Updated: May 19, 2011

Born of the traditions and experiences of the people of Appalachia and neighboring regions, bluegrass is an ensemble music placing equal emphasis on heartfelt vocals and instrumental virtuosity.

Born of the traditions and experiences of the people of Appalachia and neighboring regions, bluegrass is an ensemble music placing equal emphasis on heartfelt vocals and instrumental virtuosity. The structure, delivery, and repertoire of bluegrass owe a debt to Anglo-, Scots- and Irish- influenced American folk music, to string bands that  flourished in the nineteenth- and early-twentieth-century rural South, and to blues, ragtime, jazz, and gospel traditions.

Instruments conventionally associated with bluegrass are the mandolin, fiddle, five-string banjo, acoustic flat-top guitar, upright acoustic bass, and dobro (resonator guitar). The instruments alternate playing lead parts while the bass and the remaining instruments provide a rhythmic back- ground. Traditionally, all instruments were acoustic, but efforts to attract urban rock audiences, especially from the 1960s through the early 1980s, often led to the incorporation of electric instruments, including the electric bass guitar, sometimes the pedal steel guitar, and occasionally drums and electric guitar. Instrumental virtuosity and improvisation are hallmarks of bluegrass music.

Bluegrass vocalization is characterized by a high- pitched and intense delivery, contributing to a sound often labeled “high lonesome.” Voices generally combine to form two-, three-, and four-part harmonies. Vocal parts include the lead, which carries the melody; tenor, which is usually sung a third interval above the lead; baritone, which usually provides the fifth of the melody, usually below but some- times above the lead (the latter is called a high baritone); and the lowest part, bass, which generally handles the root notes of each chord. In this way, bluegrass harmony singing is derived from the harmony duo and gospel traditions of Appalachia, while the tonal character is influenced by the modal vocalizations in traditional Appalachian balladry.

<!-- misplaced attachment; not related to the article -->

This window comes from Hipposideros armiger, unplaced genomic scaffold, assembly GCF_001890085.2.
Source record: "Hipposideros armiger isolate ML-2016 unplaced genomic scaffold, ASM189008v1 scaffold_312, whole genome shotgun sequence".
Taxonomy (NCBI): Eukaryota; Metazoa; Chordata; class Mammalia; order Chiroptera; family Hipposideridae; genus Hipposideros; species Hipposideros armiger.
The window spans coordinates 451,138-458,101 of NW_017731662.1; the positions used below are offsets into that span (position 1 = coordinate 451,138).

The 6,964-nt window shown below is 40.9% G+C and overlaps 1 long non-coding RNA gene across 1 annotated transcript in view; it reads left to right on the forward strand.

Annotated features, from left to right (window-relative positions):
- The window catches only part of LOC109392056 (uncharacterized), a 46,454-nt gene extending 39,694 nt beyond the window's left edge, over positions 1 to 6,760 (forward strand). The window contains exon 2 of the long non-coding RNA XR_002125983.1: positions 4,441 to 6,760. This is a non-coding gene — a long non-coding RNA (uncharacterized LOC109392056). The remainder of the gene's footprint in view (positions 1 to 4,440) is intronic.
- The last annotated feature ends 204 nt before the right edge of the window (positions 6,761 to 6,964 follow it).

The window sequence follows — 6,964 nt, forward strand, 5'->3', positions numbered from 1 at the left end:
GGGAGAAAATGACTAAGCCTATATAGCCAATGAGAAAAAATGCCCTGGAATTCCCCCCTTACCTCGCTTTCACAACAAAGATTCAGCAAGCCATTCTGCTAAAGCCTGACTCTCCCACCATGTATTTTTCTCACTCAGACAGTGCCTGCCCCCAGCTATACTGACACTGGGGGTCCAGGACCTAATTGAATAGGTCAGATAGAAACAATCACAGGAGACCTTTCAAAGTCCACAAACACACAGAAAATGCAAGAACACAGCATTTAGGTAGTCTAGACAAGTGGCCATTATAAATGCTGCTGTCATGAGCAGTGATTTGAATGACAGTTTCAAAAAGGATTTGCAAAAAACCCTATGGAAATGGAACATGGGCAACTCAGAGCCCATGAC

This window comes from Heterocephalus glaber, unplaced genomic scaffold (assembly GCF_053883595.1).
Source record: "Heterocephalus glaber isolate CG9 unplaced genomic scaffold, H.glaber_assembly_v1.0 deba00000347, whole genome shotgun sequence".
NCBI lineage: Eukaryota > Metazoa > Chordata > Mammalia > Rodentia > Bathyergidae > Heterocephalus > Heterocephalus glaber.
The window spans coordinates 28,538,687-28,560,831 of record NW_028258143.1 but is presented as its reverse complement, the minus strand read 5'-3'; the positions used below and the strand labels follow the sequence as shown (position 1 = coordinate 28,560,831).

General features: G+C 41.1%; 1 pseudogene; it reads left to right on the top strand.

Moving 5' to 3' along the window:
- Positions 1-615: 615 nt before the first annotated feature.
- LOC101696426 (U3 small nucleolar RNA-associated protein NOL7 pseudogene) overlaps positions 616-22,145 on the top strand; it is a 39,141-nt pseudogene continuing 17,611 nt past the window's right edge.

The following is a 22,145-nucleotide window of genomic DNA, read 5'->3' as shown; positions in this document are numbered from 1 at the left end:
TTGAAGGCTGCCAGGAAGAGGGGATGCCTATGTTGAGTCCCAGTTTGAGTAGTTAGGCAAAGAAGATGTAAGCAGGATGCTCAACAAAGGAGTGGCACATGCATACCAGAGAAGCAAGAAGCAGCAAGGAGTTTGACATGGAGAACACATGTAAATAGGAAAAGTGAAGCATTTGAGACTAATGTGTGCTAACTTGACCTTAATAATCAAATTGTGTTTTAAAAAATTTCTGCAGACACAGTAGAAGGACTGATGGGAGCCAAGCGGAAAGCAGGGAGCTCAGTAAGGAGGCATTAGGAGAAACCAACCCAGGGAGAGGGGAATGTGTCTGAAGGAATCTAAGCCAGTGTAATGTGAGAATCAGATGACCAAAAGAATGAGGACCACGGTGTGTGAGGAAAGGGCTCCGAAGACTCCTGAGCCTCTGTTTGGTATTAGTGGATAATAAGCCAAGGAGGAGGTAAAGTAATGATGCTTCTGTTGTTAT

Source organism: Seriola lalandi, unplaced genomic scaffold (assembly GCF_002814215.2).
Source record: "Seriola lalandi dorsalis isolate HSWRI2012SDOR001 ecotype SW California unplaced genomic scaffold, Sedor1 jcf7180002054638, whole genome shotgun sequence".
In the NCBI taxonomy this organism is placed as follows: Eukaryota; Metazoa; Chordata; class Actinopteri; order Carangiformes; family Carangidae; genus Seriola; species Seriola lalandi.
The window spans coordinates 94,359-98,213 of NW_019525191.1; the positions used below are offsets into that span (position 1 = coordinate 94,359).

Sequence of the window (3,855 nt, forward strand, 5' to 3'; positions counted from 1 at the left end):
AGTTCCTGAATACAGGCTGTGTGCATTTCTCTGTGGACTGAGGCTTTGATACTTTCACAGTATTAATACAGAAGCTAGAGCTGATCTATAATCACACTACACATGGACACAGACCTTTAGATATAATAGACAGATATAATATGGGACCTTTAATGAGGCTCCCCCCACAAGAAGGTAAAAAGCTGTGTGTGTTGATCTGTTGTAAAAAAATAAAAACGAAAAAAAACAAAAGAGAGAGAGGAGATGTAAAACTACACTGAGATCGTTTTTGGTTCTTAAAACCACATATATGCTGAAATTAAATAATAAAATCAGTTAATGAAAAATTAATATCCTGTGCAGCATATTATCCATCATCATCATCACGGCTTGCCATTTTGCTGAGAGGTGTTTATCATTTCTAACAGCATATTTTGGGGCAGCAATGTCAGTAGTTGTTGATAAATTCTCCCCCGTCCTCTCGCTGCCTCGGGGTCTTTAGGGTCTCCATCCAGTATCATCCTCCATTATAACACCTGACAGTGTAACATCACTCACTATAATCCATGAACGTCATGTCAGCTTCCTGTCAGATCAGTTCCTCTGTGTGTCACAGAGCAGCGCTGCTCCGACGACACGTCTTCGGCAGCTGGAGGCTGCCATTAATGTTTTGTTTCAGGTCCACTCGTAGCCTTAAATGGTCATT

The bluegrass repertoire includes instrumental tunes; secular songs by known composers based on such themes as the vagaries of love, nostalgia, and comedic situations; folk songs; and gospel music. A typical bluegrass song consists of several verses sung by the lead singer, each of which is followed by a chorus in two-, three-, or four-part harmony. The verse-chorus pairings are interspersed with instrumental interludes, each one showcasing one or more of the lead instruments.

Bluegrass music evolved from the innovative musical efforts of mandolin player and native Kentuckian Bill Monroe, the acknowledged “Father of Bluegrass Music.” Although he was born in western Kentucky, Monroe’s cultural heritage was heavily influenced by the Appalachian region, and his musical influence was in turn felt throughout Appalachia. While Bill Monroe and his Blue Grass Boys debuted on the Grand Ole Opry in 1939, most scholars agree that the classic bluegrass sound emerged with the 1945 introduction of Earl Scruggs’s three-finger banjo picking to the group. Key members in the various lineups of the Blue Grass Boys came from Appalachia, including Scruggs, Lester Flatt, Don Reno, Red Smiley, Mac Wiseman, Jimmy Martin, and Sonny Osborne. By the late 1940s, Monroe’s group was inspiring other country string bands. However, bluegrass was not employed as a label for the genre until the mid-1950s. In the mid- to late 1950s, when many country musicians were either opting for the commercial Nashville Sound or incorporating elements of the new rock ’n’ roll genre, the hard-core traditional country music audience embraced bluegrass and its acoustic string-band sound. In the 1960s, bluegrass enjoyed a spurt of popularity with urban youth audiences as folk revivalists were attracted to the genre’s acoustic sound and its perceived traditional origination (bluegrass was described by folklorist and collector Alan Lomax as “folk music in overdrive”).